Making matters more complicated was a long-running feud between the Putnam and Porter families. Charges and counter-charges of the damning charge of devil-worship flew on both sides. Pastor Parris used his pulpit to fan the flames of superstition that ANYONE in Salem might in fact be in league with Satan.

In March, several more women were accused. Then, anyone who questioned the girl’s veracity was suspected. Sarah Good’s four-year-old daughter Dorothy was arrested and interrogated.

Accusations began pouring in. More arrests made. But now many of those arrested weren’t just on the fringe of Salem village life. They were upstanding members of the community and church. As tension grew, Governor William Phips set up a special court to adjudicate the cases.

The first to be brought to trial was Bridget Bishop, who was accused of being a witch because her immoral lifestyle and affinity for darks clothes suggested she was in league with hell. She was found guilty and was executed by hanging in June, 1692. Five more women were executed in July, and then four men and one woman in August. The last executions took place in September when six women and three men were hung.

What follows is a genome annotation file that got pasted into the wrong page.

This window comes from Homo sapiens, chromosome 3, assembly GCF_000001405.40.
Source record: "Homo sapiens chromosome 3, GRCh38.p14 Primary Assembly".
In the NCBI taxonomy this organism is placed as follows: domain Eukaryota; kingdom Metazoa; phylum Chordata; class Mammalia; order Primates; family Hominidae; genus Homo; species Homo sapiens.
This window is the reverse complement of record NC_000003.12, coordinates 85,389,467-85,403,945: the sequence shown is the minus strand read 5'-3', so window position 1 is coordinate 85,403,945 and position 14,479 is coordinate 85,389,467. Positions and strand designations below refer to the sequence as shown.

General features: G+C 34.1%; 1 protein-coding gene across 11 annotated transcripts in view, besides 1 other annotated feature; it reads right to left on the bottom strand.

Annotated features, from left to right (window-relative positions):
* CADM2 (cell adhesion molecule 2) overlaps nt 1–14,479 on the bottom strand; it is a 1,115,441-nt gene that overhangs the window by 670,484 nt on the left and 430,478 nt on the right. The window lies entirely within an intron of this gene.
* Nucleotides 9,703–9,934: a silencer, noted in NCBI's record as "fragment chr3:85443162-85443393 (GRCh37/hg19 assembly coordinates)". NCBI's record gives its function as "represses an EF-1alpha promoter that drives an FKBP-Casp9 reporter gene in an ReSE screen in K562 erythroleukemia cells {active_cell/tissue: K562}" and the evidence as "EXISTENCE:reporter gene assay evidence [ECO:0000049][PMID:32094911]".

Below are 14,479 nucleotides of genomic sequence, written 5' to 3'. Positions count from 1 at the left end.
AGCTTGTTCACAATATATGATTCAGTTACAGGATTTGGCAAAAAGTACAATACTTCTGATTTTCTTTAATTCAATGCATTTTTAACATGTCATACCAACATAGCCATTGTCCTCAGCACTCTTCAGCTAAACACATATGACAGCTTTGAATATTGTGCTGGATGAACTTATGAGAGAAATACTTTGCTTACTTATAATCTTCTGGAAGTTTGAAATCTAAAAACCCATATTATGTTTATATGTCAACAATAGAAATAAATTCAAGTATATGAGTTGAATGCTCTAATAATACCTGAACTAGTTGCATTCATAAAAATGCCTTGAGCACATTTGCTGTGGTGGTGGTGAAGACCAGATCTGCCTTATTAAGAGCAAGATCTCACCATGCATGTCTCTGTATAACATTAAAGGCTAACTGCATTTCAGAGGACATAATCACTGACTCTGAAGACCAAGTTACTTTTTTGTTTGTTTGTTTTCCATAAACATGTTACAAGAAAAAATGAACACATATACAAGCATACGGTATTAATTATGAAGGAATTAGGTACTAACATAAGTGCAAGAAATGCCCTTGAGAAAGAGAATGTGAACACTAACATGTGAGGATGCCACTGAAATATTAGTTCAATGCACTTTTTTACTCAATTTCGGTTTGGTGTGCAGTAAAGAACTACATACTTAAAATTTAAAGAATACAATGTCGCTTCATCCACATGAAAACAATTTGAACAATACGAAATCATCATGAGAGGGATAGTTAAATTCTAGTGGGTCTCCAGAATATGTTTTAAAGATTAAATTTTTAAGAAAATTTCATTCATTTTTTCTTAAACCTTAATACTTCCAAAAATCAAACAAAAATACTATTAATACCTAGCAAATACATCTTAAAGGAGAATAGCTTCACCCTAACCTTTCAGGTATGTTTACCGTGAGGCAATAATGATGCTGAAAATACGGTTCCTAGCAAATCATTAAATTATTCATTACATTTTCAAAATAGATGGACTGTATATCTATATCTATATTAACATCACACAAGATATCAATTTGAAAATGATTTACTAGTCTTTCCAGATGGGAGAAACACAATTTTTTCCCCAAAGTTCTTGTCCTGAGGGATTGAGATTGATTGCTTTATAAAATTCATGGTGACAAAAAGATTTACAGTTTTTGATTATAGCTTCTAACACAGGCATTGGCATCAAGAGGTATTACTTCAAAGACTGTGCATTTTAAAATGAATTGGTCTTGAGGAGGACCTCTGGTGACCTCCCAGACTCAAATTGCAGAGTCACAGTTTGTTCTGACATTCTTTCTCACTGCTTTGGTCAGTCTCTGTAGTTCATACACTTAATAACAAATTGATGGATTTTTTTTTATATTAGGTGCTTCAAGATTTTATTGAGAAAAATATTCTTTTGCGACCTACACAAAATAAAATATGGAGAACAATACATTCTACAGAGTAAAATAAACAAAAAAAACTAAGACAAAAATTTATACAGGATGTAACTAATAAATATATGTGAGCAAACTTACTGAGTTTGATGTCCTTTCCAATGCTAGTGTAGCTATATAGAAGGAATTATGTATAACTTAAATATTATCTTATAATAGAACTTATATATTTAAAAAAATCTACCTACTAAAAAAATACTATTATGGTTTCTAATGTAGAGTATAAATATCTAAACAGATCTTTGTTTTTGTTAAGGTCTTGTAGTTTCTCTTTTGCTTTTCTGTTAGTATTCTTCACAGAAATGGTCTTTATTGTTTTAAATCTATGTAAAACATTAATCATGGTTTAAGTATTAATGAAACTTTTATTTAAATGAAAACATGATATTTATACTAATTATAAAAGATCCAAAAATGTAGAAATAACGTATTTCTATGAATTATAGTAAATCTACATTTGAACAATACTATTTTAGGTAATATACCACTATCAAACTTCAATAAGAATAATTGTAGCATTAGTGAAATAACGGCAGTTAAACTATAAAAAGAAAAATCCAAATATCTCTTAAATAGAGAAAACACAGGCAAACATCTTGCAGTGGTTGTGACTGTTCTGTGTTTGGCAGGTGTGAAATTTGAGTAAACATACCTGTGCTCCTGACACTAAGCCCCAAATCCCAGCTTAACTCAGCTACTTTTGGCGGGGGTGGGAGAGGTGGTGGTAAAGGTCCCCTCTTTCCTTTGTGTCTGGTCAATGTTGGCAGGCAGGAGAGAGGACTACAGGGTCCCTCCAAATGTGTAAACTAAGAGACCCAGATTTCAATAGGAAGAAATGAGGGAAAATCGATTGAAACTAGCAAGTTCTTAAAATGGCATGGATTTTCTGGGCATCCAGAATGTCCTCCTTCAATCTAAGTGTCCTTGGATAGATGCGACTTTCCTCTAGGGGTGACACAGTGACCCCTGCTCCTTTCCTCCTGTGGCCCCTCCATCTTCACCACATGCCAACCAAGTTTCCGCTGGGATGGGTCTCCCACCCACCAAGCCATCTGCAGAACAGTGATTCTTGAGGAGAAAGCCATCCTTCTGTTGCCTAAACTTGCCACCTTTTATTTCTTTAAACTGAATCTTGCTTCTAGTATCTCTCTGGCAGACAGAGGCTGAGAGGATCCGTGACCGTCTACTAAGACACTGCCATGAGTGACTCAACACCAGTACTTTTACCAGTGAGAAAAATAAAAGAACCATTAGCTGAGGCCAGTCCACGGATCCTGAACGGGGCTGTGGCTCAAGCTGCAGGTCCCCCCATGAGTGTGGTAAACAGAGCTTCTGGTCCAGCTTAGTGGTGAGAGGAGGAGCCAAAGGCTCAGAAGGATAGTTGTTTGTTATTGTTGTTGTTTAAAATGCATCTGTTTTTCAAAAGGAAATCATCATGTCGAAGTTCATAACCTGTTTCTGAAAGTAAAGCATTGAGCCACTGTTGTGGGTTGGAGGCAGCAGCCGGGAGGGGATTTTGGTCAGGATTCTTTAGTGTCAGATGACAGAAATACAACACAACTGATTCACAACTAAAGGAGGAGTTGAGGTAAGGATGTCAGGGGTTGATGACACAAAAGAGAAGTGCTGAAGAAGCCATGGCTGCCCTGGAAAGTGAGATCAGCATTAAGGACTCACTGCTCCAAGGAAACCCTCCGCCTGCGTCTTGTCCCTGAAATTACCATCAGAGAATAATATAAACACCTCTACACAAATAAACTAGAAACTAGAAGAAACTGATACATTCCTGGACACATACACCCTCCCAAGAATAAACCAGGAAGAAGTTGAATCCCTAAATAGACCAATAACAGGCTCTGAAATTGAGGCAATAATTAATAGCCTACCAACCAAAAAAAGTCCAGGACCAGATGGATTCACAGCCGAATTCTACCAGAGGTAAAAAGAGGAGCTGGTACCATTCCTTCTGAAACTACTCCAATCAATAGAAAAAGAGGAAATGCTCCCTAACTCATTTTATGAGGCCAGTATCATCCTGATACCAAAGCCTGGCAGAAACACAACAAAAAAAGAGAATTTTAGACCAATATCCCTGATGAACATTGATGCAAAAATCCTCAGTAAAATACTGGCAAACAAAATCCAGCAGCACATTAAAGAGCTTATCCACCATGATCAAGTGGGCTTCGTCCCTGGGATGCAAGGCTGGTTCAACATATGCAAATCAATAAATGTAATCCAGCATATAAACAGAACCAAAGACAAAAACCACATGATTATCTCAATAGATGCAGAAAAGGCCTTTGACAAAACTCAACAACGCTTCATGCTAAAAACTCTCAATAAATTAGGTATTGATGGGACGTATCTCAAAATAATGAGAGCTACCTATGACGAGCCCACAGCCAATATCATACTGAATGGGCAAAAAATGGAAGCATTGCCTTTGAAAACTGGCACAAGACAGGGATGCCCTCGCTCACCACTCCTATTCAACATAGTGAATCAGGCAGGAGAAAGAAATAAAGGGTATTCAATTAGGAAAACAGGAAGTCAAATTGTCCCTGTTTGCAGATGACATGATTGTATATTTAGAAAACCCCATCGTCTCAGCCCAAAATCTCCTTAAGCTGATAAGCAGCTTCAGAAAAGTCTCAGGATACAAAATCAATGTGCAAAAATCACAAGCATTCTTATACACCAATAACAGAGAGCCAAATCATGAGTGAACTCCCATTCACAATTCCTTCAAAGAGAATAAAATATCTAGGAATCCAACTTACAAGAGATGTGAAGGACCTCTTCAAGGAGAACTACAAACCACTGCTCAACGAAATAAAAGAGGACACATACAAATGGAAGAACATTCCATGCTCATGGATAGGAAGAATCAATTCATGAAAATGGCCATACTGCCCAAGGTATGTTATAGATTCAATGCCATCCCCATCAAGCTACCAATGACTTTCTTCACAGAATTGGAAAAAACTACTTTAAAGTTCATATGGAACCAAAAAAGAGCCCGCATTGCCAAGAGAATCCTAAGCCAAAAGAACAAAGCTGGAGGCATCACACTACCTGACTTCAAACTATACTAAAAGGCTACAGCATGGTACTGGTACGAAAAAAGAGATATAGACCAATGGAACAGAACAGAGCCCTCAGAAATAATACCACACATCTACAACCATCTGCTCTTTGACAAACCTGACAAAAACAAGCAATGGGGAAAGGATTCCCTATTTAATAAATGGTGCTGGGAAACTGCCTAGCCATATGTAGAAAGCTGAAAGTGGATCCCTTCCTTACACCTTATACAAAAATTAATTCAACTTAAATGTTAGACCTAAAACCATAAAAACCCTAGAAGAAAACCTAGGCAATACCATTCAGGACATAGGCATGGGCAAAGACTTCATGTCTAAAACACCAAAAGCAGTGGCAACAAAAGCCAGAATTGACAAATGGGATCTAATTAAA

Some of those arrested confessed they had practiced witchcraft, and accused others of being their mentors. But scholars now believe these confessions were made under duress and with the promise that by implicating others they might be allowed to go free.

Giles Corey, an eighty-year-old farmer and husband of one of the accused, was also arrested in September. Corey refused to cooperate with the authorities and was subjected to a form of torture in which the subject is placed beneath an increasingly heavy load of stones in an attempt to compel him to enter a plea. After two days, Corey died without confessing.

The last trial occurred at the end of April, and all five accused were found not guilty, bringing an end to the episode. In the final count, twenty were hung, one was crushed to death, and four died in prison.

Twenty years later, the Massachusetts court declared the entire ordeal had been a gross injustice and ordered indemnifications be paid to the victims’ families.

At the time, two of New England’s most influential leaders were the father and son, Increase and Cotton Mather. Increase, who became president of Harvard, believed in the reality of witchcraft and has been blamed for much of what happened in Salem. But he severely criticized the proceedings and use of spectral evidence which was central to the case.

Spectral evidence was the testimony of the young girls and their supporters who claimed they saw certain things that must mean the accused were in fact witches bent on the spiritual and social unraveling of the Salem community. They saw what they described as ghost-like images. Increase Mather decried the use of such spectral evidence as being inappropriate to condemn someone to death. His son Cotton took a similar position, first writing against witchcraft, then deploring the manner in which the trials were conducted.